We are slowly pulling the container garden of 2018 together. I am trying to savor every moment of the month of May. Earlier this year I found myself looking forward to May and realized I am always hurrying every spring along to summer. When in fact, I don’t really like summer. Why? Hot weather, bugs, and high a/c bills to name just a few reasons summer can be kind of frustrating. Because of it, I’ve realized that spring has probably been my favorite season for many years. So, back to the container garden. I went a bit over budget buying the lavender topiary, but I could not resist. I tried and tried to find red geraniums and finally had to settle on bigger plants already planted in containers. I really wanted to find some 6″ geranium plants and fill pots with individual ones and place them along the edge of our deck. This past Saturday hubby set my french cart up and I put it to use right away getting some of the sun lovers up off the deck floor. Weather-wise it has been cloudy here for days and days–the lavender, believe it or not, seem to love this. Though I know the lavender to love the sun. I’ve included a picture of an evergreen tree we have had on our deck for a few years. We bought two of these about four years ago. The second winter both turned completely brown and dropped all of their needles. So, I went to work trying to coax them back alive. I shook them until all their dead needles fell, sprayed them with warm water, watered well, even replanted and fertilized them. Needless to say one of them wasn’t coming back. For the last two years, I have completely babied the one that seemed to have survived, even though two winters ago he turned extremely brown again and appeared dead. All of last year I continued trying to help him survive and alas all new growth–he is doing fabulous! I wish I could say the same for my beloved tomatoes–one of my worries again this year are my wilting tomatoes. The sun hits the deck at 3pm and by 5pm, whether I’ve watered them or not, they are extremely wilted. I’m going to need to look into sun shades for them. We are happy again to host our favorite birds on the deck for yet another season. Currently, I am feeding twice a day–male and female finches, male and female Baltimore Orioles, and our much-loved hummingbirds. I’m also setting out peanuts and sunflower seeds for the nuthatches, woodpeckers, and I guess, though I’m not a fan of them, red-winged blackbirds!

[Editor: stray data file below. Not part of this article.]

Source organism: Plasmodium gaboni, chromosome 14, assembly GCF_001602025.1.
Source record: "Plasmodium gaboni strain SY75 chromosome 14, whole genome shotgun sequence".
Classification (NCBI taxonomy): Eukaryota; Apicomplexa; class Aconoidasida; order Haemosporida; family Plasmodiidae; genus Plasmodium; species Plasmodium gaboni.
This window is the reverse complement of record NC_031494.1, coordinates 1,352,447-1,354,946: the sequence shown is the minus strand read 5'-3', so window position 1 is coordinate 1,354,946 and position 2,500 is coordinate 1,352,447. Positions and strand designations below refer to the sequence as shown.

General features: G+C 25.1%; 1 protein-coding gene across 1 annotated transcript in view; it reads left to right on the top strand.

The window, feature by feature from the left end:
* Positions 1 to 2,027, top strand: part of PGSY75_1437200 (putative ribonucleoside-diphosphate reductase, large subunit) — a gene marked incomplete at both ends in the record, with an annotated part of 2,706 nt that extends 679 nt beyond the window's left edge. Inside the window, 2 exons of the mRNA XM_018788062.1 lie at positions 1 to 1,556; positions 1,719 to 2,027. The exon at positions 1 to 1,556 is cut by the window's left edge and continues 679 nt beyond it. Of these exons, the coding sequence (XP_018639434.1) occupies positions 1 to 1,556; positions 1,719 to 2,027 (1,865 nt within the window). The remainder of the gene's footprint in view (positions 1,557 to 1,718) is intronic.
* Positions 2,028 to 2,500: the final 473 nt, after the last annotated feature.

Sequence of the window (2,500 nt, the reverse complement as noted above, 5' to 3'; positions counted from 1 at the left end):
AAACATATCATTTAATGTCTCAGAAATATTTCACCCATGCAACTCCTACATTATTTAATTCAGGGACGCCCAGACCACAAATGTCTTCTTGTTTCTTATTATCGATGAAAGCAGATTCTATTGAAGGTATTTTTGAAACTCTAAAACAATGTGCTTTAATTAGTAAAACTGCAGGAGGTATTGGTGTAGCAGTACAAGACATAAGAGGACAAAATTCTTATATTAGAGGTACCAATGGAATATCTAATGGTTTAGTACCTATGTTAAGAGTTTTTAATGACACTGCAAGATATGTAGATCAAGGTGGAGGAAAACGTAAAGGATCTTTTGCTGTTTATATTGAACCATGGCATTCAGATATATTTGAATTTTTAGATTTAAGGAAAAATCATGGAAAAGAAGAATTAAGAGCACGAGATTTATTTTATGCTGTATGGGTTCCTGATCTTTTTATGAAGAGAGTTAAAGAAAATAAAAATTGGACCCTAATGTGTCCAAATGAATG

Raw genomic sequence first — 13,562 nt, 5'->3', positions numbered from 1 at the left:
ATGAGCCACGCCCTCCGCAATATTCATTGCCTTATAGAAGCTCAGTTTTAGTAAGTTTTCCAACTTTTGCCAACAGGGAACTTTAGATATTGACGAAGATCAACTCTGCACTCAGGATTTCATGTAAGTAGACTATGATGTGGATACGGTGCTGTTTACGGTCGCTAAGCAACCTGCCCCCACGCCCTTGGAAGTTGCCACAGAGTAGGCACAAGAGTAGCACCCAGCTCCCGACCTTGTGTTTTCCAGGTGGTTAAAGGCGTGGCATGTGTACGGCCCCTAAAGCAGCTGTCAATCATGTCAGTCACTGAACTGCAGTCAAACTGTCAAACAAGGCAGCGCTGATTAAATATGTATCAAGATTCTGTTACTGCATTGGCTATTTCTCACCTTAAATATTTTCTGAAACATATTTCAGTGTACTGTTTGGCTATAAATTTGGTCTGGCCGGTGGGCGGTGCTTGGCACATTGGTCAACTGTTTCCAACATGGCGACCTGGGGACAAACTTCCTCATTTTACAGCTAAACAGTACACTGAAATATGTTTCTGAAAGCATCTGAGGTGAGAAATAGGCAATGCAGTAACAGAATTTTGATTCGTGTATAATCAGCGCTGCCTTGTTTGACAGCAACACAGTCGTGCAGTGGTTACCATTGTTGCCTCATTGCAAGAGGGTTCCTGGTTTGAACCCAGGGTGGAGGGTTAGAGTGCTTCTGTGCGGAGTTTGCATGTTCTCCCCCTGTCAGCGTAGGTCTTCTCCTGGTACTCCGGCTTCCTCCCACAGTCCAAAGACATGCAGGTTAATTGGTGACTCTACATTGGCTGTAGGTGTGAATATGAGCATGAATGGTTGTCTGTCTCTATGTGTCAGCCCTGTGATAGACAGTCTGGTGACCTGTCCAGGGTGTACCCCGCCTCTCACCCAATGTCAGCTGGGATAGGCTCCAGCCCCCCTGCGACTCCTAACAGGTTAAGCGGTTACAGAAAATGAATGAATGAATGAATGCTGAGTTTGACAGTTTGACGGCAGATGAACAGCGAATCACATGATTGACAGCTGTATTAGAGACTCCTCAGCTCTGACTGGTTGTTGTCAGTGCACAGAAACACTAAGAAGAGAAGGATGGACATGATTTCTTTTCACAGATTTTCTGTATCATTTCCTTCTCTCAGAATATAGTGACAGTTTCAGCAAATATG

Until next time–
My budget this year is tight and my container garden will be smaller than years past. There are two reasons for this- 1) the first one is the lack of space/wt. that our deck can hold is limited. Every year there is just too much out there and it takes weeks to clean it all up. 2) we plan on moving from this apartment by next spring so right now we are organizing, and downsizing everything in our life in preparation. I have $80.00 in my budget to buy plants for my container garden. We are in zone 4 and overnight lows are in the 50’s.
So far I have a container filled with Hens and Chicks that I got early for Mother’s Day ($12.96 Walmart), two tomatoes plants (local nursery $8.00 ea), one pepper plant ($2.00) one heirloom tomato ($3.00), one cherry tomato ($2.00), one coleus ($4.99), three ranunculus ($10.00) one lavender plant ($5.99), and one prairie grass perennial ($8.99) –all bought at Home Depot. Soon I will buy some red geraniums and all the money I have budgeted will be spent.
Right now I am taking things I have started inside, that I had seeds, dirt, and containers for, and planting them outside in soil–like my nasturtiums and some sugar snap peas soon. I’m also getting everything cleaned up on the deck and welcoming back the hummingbirds, orioles, and finches to the feeders. I’m not sure if I’ve shared this before but I am in love with Floret Flower Farm. I asked for Cut Flower Garden by Erin Benzakein last fall for my birthday, and for Christmas, I asked for the Cut Flower Garden Monthly Planner. I ordered both from her website and couldn’t have asked for an easier transaction. My items arrived quickly and well packed(with a free postcard) both times. For Mother’s Day I asked for the gardening notebooks (these are almost full-size notebooks, not the little notebooks one often sees) and they also arrived quickly and in time for Mother’s Day. I love love love all the pretty pictures and information Erin so freely gives. I have attended several of her online gardening tutorials.